Increasing Donations Using Video & E-Mail Marketing


How Stanford University increased alumni donations.

Seeing how I’ve already talked about how integrating video in your email marketing can increase your click throughs by 175% I thought I’d profile another success story I read about online. Much of the information on this is exerpted from a great blog post by Tyler Willis for MediaPost called “When Juggernauts Collide: Email Marketing Meets Video Marketing” Here are the highlights of what I found most interesting from his post.

“Recent grads are far more likely to give a valid email address than a number (93% of the captive population vs. 38%), meaning that email marketing gives Stanford a better and more widespread ability to connect.”

Snail mail and “dialing-for-dollars” are incredibly inefficient ways to connect with new grads. Namely because direct mail is assumed to be junk mail by most recipients and you only get a response of about 2% (if you are lucky). Phone calling on the other hand is incredibly interruptive, who knows what the end user was doing or what you interrupted them from doing. Email is passive and can be opened or read when the end user is ready to read or respond to it.

Scott Jahnke, the Director of Student and Young Alumni Development, explains why he chose to combine email AND video as part of Stanford’s new alumni drive “Technology gives us the ability to do so much more than just text. How then, can we most effectively tell our story to thousands of people and inspire them to give? I believe that a combination of using email AND video to answer our three questions (why are we asking you for a gift, what is going to change if you give, and how will our organization make that change happen) is the so-called ‘secret sauce.”

“At Stanford, the Young Alumni office produced several inspiring videos of students who had directly benefited from alumni contributions and attached a clear call-to-action to the end of each video, delivered via a Flash overlay that asked viewers to donate.”

This was key, by providing this call to action they were able to easily and effectively drive their alumni to take the steps they wanted them to take. Without a call-to-action, online video doesn’t effectively do it’s job.

“Calling out these videos, and providing a direct link to them in four out of five emails sent during Stanford’s fall campaign, helped increase gifts by 23% over the previous year’s fall campaign.”

This is a great first result and if they continue to refine their approach will probably become even more efficient. Couple this with the fact that they probably dramatically reduced their printing and postage costs from their direct mail campaign and/or their costs if they hired current students to do the telemarketing as part of a work study program. How does that affect their operational costs? Does it make their alumni gifts go longer.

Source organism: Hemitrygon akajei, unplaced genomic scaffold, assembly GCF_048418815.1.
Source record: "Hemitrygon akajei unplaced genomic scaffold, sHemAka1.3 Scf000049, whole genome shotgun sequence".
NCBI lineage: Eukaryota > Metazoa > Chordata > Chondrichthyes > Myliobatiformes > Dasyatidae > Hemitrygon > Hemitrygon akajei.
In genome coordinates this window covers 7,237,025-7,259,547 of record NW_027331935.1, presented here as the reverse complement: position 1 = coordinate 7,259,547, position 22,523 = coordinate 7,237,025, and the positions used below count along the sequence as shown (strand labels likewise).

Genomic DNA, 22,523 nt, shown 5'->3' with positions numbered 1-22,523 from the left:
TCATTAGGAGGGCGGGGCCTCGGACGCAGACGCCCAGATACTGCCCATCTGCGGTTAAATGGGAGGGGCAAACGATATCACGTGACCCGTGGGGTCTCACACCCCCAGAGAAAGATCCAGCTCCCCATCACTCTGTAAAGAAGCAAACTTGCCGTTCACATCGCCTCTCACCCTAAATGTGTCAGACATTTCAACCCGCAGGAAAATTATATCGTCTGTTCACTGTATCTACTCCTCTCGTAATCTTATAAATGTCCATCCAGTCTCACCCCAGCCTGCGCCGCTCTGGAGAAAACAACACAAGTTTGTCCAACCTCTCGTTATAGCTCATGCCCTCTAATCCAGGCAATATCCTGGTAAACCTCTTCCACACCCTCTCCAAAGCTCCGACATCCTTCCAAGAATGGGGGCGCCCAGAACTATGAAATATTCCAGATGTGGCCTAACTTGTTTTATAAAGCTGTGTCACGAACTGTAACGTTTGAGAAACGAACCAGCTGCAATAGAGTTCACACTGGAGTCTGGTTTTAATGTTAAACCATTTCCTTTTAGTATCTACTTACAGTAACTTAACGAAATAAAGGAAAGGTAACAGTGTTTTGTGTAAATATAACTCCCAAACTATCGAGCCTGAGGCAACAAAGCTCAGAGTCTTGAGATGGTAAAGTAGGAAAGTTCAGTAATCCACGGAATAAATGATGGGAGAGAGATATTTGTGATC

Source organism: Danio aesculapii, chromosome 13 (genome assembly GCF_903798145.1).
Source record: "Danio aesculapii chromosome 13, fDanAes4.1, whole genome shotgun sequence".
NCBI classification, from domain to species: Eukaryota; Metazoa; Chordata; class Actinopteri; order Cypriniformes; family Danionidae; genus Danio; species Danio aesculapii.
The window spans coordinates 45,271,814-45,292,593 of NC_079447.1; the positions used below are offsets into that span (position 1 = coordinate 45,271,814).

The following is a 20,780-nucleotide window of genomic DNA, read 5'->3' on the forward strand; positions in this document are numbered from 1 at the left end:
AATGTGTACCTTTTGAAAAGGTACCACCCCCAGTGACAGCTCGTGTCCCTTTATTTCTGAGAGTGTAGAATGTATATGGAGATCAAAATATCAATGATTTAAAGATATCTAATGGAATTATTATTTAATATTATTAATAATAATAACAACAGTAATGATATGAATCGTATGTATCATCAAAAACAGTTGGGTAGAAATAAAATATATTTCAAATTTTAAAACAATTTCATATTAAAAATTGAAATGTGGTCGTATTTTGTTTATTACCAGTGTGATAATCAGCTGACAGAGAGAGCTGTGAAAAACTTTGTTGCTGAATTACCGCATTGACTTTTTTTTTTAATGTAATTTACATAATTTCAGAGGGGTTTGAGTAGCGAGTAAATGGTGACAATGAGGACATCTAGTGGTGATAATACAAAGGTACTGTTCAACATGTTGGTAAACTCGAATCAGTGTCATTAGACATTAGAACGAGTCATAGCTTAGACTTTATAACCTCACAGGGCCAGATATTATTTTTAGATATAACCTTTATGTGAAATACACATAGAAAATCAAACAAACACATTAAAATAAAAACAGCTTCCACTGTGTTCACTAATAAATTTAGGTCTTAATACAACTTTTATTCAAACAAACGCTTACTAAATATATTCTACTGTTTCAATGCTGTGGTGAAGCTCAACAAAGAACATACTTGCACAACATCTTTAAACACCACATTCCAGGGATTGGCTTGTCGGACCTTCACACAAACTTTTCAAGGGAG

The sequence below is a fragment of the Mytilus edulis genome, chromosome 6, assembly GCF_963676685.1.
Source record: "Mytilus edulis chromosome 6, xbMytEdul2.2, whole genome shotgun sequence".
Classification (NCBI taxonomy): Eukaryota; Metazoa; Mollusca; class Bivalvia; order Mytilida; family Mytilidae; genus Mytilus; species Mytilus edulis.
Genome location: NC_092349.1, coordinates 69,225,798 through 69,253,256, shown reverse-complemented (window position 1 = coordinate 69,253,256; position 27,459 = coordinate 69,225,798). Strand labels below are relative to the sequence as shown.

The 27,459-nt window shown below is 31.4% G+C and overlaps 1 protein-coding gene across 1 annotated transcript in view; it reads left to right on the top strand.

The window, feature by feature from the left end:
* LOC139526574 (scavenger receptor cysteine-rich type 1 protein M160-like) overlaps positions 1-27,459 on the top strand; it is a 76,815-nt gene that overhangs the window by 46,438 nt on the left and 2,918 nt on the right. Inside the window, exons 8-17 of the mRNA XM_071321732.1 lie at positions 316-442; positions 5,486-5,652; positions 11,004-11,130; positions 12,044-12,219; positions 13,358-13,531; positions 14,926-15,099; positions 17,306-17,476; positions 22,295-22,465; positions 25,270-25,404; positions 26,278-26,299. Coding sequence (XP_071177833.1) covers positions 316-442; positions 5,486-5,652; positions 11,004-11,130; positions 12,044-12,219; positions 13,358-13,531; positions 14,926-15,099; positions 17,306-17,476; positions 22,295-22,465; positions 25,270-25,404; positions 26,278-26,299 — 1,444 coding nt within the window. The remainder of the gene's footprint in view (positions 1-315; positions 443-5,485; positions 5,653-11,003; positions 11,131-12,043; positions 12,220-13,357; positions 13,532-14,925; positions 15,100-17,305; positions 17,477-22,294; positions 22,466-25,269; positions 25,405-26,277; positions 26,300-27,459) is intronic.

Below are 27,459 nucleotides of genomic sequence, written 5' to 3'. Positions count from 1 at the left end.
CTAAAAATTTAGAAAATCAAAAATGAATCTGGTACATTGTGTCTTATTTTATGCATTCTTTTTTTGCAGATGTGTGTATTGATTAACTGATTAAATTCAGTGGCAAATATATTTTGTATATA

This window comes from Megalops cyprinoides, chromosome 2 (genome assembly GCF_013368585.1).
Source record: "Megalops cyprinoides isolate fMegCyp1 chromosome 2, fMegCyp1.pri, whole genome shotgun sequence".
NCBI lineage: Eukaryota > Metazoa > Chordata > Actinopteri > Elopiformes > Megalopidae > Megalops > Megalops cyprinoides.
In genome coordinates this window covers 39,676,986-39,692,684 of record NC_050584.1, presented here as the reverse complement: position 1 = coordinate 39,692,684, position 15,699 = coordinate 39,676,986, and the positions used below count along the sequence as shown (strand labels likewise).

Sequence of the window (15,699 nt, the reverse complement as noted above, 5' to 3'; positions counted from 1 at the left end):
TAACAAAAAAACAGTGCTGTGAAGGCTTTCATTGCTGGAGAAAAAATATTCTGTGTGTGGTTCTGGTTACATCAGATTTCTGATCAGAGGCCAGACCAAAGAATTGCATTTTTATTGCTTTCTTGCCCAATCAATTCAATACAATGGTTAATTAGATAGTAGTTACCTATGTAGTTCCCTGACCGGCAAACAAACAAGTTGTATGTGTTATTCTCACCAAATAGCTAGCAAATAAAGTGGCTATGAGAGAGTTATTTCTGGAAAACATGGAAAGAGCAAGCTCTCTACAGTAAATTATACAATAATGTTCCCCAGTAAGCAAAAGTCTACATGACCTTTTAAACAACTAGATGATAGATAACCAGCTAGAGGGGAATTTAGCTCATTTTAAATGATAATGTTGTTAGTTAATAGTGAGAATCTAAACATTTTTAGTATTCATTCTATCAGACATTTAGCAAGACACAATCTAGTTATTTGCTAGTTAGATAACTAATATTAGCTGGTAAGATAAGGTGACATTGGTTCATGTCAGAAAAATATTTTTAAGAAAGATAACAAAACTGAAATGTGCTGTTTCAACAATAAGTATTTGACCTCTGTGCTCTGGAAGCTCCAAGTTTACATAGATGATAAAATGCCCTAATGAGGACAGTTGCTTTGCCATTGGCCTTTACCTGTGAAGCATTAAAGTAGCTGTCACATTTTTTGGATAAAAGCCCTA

If one of the most respected universities in the United States was able to buck the old trend of typical alumni gift campaigns and get these kind of outstanding results, what could combining the online marketing super powers of email marketing and online video do for your business or non-profit?



Buzzworthy Wednesday Video: "I See" MoMA


While not the top viewed video of the week or anywhere near it, this was a masterfully created short video by the Museum of Modern Art (MoMA) in New York that draws connections between artistic motivations and our everyday lives. It was by far the most creative and engaging marketing video I had seen all week. This is the first in a series of short films MoMA has commissioned by director Azazel Jacobs where he takes the museum’s audio tour and links it to the life of the young man viewing it.




Buzzworthy Wednesday Video: Google Chrome "You & Your Browser"


Google recently invited people to create short videos about their Google Chrome web browser, and Chrome Shorts features a collection of short films about the browser. Here was my favorite of the bunch which has just under 300,000 views since being uploaded 3 weeks ago.

However you would have thought with the media push Google has put on promoting Chrome that they could have pushed at least one of the eleven videos they created over a million views by now. They have been plugging the browser on their front page and running television ads and let’s not forget the fact that they OWN YouTube. Should they have staggered the release of the videos? Embedded the videos on the Chrome landing page? Just goes to show that even the company that owns YouTube can’t force a video to go viral.




Buzzworthy Wednesday: Samsung HD Camera Trick


This was a clever video which utilizes YouTube’s HD settings. The video is a setup using a camera trick all plugging the new Samsung I8910 HD phone which shoots video in full high definition quality. It was shot in one take, no editing and with no computer effects. It’s received over 800,000 views since it’s upload a little over a month ago. Can you figure out how they shot this? They leave a number of clues along the way…I noticed a couple. If you want to know the answer they have a making of the video “Camera Trick Revealed” showing all the clues and the answer to how they shot the camera trick.




Buzzworthy Wednesday Video: Phillips "Carousel"


Once again this week there weren’t any big commercial winners in views of short form video. Could it be because of a “Susan Boyle Effect” because her video had over 64 million views just last week so people are browsing less elsewhere? One of the real standouts this week is a video called “Carousel” directed by Adam Berg.

While there is no mention of the product in the video itself, the description promotes Philips latest entrant into the television market which displays in the same 21:9 ratio frame cinema proportion television, so no more black bars. This clever video was conceived to work as an endless loop.